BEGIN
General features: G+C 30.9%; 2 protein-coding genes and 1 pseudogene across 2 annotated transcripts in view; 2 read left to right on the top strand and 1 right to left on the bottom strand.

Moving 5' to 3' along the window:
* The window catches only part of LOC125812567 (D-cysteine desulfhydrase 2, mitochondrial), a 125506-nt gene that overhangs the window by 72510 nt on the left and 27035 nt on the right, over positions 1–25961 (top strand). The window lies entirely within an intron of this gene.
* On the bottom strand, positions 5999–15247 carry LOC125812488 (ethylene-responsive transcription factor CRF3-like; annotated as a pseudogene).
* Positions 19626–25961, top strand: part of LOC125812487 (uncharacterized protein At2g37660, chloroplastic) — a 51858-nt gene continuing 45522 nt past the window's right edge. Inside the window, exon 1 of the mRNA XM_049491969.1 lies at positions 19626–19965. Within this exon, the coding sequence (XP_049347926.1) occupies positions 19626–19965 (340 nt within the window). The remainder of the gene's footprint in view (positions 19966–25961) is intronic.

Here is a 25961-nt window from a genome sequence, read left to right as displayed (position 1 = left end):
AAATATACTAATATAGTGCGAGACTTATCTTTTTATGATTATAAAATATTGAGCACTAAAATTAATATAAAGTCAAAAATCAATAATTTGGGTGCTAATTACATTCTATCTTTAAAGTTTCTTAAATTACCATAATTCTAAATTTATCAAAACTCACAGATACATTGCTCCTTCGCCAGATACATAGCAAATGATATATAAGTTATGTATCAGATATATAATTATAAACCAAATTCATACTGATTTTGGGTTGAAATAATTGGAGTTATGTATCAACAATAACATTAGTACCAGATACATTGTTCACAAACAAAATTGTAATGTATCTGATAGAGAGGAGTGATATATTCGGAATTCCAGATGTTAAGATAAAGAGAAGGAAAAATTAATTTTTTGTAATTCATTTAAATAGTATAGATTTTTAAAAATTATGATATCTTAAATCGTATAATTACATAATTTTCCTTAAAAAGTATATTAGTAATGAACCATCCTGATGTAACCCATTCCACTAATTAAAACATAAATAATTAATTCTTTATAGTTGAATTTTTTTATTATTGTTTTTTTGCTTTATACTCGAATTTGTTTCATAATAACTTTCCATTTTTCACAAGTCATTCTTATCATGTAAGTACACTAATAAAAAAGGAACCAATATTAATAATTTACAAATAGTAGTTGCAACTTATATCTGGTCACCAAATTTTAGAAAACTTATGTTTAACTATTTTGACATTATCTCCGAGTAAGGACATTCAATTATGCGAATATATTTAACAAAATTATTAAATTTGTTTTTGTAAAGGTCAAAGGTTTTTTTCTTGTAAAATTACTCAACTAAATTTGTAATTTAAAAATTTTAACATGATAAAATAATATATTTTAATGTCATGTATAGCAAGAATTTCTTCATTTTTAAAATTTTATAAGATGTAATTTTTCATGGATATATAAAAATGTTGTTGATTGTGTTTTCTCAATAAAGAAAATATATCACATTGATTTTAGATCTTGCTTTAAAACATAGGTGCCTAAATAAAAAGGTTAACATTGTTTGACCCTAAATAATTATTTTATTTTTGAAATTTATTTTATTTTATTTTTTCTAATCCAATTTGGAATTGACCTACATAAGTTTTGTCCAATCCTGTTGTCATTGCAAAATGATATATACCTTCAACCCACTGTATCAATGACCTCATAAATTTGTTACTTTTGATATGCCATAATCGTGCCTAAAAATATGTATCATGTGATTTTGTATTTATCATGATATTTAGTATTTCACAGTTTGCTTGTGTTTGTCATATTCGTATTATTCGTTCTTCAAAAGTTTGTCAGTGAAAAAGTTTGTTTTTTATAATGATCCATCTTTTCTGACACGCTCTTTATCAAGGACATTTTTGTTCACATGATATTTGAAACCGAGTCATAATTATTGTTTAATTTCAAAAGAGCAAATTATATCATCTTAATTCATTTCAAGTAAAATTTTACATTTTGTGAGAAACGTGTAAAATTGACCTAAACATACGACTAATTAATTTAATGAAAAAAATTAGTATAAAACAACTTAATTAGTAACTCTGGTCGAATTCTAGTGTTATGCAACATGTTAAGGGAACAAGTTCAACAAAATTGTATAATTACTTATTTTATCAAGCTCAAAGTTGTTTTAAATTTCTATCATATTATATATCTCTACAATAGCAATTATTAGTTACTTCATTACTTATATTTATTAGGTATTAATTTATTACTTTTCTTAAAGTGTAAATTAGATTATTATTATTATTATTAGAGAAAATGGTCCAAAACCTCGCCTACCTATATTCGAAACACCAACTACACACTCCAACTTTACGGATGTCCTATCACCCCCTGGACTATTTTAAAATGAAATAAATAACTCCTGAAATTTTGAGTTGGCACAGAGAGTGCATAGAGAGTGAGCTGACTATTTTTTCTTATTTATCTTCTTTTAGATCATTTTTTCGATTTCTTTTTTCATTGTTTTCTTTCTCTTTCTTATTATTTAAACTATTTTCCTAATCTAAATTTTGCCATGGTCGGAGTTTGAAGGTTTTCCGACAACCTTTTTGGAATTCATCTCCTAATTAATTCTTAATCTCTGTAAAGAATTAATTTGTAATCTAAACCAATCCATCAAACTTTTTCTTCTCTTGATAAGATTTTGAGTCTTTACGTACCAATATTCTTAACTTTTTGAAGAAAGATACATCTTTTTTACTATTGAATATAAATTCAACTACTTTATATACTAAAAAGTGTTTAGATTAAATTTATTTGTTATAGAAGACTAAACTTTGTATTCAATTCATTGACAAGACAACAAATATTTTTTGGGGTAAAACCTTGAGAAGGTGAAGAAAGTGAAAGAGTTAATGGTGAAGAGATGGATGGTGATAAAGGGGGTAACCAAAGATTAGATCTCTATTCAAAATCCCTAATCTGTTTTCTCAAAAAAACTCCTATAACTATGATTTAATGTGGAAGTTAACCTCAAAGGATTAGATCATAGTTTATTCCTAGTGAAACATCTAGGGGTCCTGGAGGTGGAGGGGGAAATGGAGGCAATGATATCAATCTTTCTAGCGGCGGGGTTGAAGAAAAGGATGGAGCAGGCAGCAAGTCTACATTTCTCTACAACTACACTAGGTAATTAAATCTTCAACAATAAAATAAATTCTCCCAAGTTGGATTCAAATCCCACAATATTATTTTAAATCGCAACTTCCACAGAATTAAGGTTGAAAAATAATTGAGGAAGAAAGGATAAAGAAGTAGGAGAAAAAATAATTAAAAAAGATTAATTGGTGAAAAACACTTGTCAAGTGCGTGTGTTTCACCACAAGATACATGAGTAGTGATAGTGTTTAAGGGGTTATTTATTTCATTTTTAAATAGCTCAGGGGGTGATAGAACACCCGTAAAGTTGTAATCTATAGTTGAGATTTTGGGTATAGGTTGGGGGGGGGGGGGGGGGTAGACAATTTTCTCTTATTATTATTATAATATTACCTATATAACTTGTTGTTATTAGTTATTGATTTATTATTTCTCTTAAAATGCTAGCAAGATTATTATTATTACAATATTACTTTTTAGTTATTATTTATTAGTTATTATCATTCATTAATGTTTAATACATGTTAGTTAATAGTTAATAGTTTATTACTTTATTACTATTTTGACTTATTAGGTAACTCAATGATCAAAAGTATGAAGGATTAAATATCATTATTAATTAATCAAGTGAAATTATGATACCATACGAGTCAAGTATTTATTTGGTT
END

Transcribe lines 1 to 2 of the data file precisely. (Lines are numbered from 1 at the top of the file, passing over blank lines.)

General features: G+C 30.9%; 2 protein-coding genes and 1 pseudogene across 2 annotated transcripts in view; 2 read left to right on the top strand and 1 right to left on the bottom strand.

Moving 5' to 3' along the window: